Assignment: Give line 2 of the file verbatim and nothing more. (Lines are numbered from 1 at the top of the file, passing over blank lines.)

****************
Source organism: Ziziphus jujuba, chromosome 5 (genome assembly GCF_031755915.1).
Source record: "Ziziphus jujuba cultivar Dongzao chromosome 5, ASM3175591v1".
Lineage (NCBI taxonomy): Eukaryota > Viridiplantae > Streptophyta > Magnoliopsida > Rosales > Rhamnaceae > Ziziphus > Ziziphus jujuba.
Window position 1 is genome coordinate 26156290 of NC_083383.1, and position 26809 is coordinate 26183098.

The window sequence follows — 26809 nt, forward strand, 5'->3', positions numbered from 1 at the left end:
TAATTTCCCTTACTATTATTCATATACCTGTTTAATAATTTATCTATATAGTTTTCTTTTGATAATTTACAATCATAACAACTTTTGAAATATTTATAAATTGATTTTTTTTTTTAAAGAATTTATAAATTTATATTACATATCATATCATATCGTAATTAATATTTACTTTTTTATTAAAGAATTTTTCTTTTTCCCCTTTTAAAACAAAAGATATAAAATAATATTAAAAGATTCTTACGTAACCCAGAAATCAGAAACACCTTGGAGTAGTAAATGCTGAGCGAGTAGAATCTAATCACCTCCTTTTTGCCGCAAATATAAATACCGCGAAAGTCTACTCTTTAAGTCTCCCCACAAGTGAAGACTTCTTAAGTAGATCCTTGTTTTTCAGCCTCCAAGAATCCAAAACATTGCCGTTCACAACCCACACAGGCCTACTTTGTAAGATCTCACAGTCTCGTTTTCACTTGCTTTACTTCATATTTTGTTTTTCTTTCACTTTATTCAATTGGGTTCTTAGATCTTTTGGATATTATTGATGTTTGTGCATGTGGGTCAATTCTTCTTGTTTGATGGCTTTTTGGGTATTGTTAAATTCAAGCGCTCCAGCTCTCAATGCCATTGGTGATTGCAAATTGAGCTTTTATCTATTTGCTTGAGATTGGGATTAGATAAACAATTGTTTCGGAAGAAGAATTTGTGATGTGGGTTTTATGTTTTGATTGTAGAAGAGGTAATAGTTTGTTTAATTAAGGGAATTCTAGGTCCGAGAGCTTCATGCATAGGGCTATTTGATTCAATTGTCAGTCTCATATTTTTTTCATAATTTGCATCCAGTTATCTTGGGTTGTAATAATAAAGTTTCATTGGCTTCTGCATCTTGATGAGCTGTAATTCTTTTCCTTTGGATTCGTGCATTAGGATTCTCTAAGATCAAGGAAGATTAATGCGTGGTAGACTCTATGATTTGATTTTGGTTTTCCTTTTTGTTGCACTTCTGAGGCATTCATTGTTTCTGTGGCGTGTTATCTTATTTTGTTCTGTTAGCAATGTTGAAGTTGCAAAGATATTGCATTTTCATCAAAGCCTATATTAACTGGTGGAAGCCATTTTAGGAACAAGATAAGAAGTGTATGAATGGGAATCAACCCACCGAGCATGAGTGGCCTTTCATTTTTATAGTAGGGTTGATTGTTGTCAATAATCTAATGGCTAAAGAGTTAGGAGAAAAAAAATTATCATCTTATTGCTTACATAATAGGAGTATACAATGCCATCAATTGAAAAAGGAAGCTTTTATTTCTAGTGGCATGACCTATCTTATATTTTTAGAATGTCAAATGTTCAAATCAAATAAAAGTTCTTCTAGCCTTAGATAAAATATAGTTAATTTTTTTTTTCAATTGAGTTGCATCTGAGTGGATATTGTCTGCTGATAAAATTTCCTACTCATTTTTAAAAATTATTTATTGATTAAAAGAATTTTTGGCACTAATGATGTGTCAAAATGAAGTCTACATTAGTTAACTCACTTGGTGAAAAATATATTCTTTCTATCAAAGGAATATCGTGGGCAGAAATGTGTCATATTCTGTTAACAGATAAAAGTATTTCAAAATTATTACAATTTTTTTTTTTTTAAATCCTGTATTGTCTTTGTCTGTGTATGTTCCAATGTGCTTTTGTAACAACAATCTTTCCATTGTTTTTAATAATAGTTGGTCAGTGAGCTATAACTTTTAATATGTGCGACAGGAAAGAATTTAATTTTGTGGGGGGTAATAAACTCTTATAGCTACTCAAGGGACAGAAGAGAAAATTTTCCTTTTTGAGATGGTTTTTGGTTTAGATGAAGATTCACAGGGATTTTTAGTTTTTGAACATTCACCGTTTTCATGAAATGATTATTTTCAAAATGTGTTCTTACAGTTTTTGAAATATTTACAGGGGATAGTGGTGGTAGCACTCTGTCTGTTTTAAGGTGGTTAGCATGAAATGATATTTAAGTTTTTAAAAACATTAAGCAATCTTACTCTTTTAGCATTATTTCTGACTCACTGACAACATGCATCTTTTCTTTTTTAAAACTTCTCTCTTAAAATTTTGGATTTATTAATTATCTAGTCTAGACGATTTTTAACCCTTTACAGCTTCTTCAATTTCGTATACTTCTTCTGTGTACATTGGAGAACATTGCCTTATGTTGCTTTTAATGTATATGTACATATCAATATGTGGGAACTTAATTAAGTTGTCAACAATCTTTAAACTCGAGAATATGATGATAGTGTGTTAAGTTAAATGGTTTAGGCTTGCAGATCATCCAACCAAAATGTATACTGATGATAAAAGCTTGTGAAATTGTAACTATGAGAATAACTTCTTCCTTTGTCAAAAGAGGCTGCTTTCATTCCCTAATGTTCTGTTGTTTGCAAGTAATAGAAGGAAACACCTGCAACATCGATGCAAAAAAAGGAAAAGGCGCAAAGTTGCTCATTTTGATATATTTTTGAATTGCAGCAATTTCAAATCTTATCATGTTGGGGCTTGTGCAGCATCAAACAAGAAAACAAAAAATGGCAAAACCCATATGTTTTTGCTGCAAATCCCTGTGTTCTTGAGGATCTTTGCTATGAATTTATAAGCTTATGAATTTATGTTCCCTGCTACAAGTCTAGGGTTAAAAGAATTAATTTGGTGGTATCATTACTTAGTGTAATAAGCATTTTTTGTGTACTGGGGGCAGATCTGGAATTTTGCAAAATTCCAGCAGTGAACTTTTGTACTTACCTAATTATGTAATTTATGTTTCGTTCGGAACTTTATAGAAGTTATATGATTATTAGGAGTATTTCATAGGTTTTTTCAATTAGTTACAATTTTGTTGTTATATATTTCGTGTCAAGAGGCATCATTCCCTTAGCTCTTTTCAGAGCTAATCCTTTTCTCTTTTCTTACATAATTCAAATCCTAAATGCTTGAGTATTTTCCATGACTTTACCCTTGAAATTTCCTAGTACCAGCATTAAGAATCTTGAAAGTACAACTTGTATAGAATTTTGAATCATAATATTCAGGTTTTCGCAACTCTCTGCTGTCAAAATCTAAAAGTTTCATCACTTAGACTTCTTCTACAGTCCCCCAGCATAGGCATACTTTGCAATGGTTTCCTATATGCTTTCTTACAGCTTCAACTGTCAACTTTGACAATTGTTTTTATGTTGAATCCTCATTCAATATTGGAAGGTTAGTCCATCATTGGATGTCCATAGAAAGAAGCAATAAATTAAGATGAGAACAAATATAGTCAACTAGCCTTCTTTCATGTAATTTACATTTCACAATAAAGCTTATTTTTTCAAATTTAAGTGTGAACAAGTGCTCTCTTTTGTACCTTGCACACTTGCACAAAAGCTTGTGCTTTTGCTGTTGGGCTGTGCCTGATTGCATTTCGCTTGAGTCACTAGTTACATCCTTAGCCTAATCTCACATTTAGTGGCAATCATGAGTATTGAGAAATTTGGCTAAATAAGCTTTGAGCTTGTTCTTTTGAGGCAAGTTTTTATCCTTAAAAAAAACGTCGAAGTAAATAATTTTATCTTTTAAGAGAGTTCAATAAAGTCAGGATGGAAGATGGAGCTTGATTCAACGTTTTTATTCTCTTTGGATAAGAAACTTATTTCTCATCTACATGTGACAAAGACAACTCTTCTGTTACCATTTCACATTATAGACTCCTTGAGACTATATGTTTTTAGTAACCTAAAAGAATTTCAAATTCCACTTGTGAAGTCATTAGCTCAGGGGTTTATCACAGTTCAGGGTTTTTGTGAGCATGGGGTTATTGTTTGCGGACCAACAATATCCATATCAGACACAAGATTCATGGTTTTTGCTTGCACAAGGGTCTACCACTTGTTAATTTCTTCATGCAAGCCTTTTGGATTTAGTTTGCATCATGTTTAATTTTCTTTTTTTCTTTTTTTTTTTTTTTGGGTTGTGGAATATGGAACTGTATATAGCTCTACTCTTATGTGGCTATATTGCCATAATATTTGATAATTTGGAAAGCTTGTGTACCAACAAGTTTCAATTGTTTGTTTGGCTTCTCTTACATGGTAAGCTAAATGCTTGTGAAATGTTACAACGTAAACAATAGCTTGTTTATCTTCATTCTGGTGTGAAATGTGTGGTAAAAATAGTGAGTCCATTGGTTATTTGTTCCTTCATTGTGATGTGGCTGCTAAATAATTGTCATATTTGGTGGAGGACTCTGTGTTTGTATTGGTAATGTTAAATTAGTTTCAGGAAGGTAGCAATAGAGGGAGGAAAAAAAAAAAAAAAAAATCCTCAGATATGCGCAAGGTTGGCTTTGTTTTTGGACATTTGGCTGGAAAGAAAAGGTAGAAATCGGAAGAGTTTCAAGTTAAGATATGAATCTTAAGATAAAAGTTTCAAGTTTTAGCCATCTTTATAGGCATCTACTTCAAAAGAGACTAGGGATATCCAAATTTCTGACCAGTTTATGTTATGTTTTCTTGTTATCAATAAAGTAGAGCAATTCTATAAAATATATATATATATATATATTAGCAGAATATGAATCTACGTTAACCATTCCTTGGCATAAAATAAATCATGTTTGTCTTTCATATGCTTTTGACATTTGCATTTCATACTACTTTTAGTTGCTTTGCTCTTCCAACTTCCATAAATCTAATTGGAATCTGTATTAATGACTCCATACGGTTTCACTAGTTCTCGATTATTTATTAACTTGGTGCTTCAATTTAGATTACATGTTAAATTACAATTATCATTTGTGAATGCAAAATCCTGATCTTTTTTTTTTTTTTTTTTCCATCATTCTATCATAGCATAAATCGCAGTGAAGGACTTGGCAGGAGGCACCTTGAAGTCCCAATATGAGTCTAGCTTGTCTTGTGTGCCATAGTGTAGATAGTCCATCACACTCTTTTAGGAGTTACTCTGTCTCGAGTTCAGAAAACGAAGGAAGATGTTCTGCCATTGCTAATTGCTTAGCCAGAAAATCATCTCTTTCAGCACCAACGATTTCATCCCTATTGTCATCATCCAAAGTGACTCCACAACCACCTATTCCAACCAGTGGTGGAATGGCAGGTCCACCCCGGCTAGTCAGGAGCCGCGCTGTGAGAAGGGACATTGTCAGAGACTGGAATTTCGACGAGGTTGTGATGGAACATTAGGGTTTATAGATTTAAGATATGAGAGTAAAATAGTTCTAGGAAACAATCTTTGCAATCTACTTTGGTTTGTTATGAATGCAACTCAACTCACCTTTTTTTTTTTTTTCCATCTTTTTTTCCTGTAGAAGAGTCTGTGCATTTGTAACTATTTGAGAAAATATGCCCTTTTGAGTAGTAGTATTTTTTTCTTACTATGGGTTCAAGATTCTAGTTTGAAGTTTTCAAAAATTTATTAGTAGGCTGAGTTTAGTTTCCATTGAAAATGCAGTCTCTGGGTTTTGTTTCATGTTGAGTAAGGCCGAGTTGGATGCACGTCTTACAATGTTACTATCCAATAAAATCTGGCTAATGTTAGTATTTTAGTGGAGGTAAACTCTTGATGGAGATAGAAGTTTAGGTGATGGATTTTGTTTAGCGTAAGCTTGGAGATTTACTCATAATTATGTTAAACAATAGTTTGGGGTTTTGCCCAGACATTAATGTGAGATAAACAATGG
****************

Source record: "Ziziphus jujuba cultivar Dongzao chromosome 5, ASM3175591v1".